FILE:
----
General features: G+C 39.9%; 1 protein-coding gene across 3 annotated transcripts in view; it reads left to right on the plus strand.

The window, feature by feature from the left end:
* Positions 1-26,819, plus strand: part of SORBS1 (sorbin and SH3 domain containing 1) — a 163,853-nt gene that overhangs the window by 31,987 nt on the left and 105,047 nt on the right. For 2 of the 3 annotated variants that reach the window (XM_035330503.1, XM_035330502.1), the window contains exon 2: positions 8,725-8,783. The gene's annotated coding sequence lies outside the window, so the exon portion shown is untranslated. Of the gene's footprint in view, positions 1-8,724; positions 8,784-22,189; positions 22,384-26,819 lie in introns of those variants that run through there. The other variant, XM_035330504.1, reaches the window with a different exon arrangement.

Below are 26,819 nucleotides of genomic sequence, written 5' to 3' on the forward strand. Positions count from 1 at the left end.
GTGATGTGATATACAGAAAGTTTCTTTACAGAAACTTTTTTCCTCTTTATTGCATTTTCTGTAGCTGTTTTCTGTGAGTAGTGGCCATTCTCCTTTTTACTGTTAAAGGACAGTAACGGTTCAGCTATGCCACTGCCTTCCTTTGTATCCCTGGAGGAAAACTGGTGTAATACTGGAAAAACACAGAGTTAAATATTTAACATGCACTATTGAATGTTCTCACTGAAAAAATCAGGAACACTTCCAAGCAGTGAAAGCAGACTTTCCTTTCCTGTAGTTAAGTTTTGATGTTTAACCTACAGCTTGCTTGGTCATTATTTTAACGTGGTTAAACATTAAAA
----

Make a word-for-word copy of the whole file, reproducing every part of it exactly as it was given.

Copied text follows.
General features: G+C 39.9%; 1 protein-coding gene across 3 annotated transcripts in view; it reads left to right on the plus strand.

The window, feature by feature from the left end:
* Positions 1-26,819, plus strand: part of SORBS1 (sorbin and SH3 domain containing 1) — a 163,853-nt gene that overhangs the window by 31,987 nt on the left and 105,047 nt on the right. For 2 of the 3 annotated variants that reach the window (XM_035330503.1, XM_035330502.1), the window contains exon 2: positions 8,725-8,783. The gene's annotated coding sequence lies outside the window, so the exon portion shown is untranslated. Of the gene's footprint in view, positions 1-8,724; positions 8,784-22,189; positions 22,384-26,819 lie in introns of those variants that run through there. The other variant, XM_035330504.1, reaches the window with a different exon arrangement.

Below are 26,819 nucleotides of genomic sequence, written 5' to 3' on the forward strand. Positions count from 1 at the left end.
GTGATGTGATATACAGAAAGTTTCTTTACAGAAACTTTTTTCCTCTTTATTGCATTTTCTGTAGCTGTTTTCTGTGAGTAGTGGCCATTCTCCTTTTTACTGTTAAAGGACAGTAACGGTTCAGCTATGCCACTGCCTTCCTTTGTATCCCTGGAGGAAAACTGGTGTAATACTGGAAAAACACAGAGTTAAATATTTAACATGCACTATTGAATGTTCTCACTGAAAAAATCAGGAACACTTCCAAGCAGTGAAAGCAGACTTTCCTTTCCTGTAGTTAAGTTTTGATGTTTAACCTACAGCTTGCTTGGTCATTATTTTAACGTGGTTAAACATTAAAA